Estimated reading time 4 min

Sitra report analyses social media’s threat to democracy

A recent Sitra study has found that rapid changes in the media environment, including the popularity of social media platforms, risks eroding the foundations of democracy globally. This is why we need not only new regulation, but also new forms of inclusion and participation.

Kuvitus: Topias Dean, Sitra

Writer

Jukka Vahti

Leading Specialist, Communication and Public Affairs, Sitra

Published

A rapidly changing media environment risks eroding the foundations of democracy both in Finland and globally. Steps can be taken to mitigate these risks, but measures are needed urgently. This is the assessment of a recent Sitra report on the impact of social media on democracy. The report is entitled “Mediavälitteinen yhteiskunnallinen vaikuttaminen – Murros ja tulevaisuus” (“Media-mediated societal influence – a transition and the future”, you can find the summary in English on page five of the report).

The polarisation of public debate and the subsequent issue of people’s trust in democracy have been widely debated talking points for some time, brought to a head most recently by the unrest surrounding the presidential election in the United States. The scenes in the US Capitol and the reaction to the attack have further highlighted concerns about the future of democracy, concerns that have been present since 2016 and the widely publicised suspicions about electoral manipulation during the election of Donald Trump as US President and the British Brexit referendum.

“There is still huge potential for democracy on social media, but the prevailing trends are steering development in the wrong direction,” says Hannu-Pekka Ikäheimo, Specialist at Sitra. “Power is centred on large technology companies, which, despite their promises, have not managed to stem the dissemination of false information. Incentives for seeking attention on social media have fed hatred and led to irritation to the extent that the willingness to participate in public discussion is reducing.”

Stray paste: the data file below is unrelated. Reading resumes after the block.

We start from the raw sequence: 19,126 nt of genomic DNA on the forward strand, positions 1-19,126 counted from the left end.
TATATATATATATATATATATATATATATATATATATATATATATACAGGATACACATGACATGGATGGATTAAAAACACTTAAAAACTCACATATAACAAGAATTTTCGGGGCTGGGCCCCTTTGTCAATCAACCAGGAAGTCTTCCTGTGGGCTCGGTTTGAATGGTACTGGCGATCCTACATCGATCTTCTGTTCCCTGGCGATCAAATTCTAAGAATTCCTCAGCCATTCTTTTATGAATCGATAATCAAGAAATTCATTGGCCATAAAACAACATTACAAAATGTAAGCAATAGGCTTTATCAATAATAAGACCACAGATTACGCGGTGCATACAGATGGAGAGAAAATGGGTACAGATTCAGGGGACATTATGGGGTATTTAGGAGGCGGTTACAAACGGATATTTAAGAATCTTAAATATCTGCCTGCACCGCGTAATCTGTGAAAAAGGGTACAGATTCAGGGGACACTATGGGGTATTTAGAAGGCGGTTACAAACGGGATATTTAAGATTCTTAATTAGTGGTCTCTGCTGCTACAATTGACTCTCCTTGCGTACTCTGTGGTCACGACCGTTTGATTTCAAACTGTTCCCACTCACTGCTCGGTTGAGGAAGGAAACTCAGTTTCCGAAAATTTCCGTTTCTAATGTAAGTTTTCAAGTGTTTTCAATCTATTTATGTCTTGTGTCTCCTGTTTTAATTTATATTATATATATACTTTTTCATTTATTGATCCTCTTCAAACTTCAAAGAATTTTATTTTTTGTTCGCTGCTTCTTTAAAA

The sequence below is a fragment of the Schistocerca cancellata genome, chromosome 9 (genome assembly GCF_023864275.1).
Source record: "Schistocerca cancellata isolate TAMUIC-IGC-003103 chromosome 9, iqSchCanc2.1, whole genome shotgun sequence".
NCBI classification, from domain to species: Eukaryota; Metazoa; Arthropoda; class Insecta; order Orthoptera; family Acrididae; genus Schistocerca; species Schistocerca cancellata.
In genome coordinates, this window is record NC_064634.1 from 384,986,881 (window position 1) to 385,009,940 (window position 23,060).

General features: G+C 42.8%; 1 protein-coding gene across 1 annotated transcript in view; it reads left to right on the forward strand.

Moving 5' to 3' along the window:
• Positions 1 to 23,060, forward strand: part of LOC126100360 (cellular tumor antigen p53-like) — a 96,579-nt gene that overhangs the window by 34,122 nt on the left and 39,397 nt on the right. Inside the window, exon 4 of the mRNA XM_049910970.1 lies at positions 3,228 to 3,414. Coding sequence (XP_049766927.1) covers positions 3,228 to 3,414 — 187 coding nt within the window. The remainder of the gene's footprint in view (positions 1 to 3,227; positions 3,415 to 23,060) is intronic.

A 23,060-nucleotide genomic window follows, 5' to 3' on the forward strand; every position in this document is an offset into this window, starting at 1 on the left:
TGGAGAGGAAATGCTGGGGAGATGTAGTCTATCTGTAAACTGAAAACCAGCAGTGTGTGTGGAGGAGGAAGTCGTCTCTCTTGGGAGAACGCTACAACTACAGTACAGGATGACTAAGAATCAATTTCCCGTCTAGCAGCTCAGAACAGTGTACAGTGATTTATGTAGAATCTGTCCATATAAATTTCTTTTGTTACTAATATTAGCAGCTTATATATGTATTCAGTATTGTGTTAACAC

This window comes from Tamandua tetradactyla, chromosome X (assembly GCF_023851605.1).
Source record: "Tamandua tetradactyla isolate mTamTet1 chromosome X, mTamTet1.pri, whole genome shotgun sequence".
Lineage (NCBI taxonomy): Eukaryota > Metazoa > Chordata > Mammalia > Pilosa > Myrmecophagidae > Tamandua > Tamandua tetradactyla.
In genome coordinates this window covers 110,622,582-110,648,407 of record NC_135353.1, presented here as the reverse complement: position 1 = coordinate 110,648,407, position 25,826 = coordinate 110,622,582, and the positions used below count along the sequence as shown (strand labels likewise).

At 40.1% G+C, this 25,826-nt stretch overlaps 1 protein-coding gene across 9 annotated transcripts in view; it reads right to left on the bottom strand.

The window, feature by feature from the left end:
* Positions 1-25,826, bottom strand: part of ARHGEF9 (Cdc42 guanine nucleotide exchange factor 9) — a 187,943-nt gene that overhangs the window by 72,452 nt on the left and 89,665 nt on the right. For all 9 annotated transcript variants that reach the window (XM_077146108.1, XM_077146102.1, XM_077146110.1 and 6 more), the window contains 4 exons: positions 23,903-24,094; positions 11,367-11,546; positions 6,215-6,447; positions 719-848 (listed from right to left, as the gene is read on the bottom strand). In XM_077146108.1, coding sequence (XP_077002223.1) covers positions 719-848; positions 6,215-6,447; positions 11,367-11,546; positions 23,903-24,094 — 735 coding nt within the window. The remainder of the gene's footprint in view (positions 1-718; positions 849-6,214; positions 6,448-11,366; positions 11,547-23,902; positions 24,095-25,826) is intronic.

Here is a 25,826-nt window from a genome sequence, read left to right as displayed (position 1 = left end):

Media literacy is no longer sufficient in the new media environment

According to Ikäheimo, the risks to democracy posed by social media can be managed, but this requires conscious action from political decision-makers, social media giants and individuals alike. Necessary measures would include regulating content, increasing the responsibility of social media companies, standardising the quality of content and opening up markets to make it easier for all of us to transfer our personal data and our network from one service or platform to another. In addition, changes in thinking and operating methods are also needed.

“Along with traditional media literacy, there should be an emphasis on the importance of critical technology literacy,” says Ikäheimo. “This requires a more comprehensive approach than basic media literacy to an era in which the boundaries between the media and the audience, and between the influencer and the person being influenced, and digital and physical boundaries, are all becoming increasingly blurred.”

Global phenomena reflected in Twitter communication by Finnish parliamentarians

The report on media-mediated societal influence is part of Sitra’s Updating Democracy project, which supports the capacity for renewal of Finnish democracy by conducting various studies and experiments. The report analyses, by using theory and practical examples, how societal influence through the media has changed and will possibly change in the decade to come.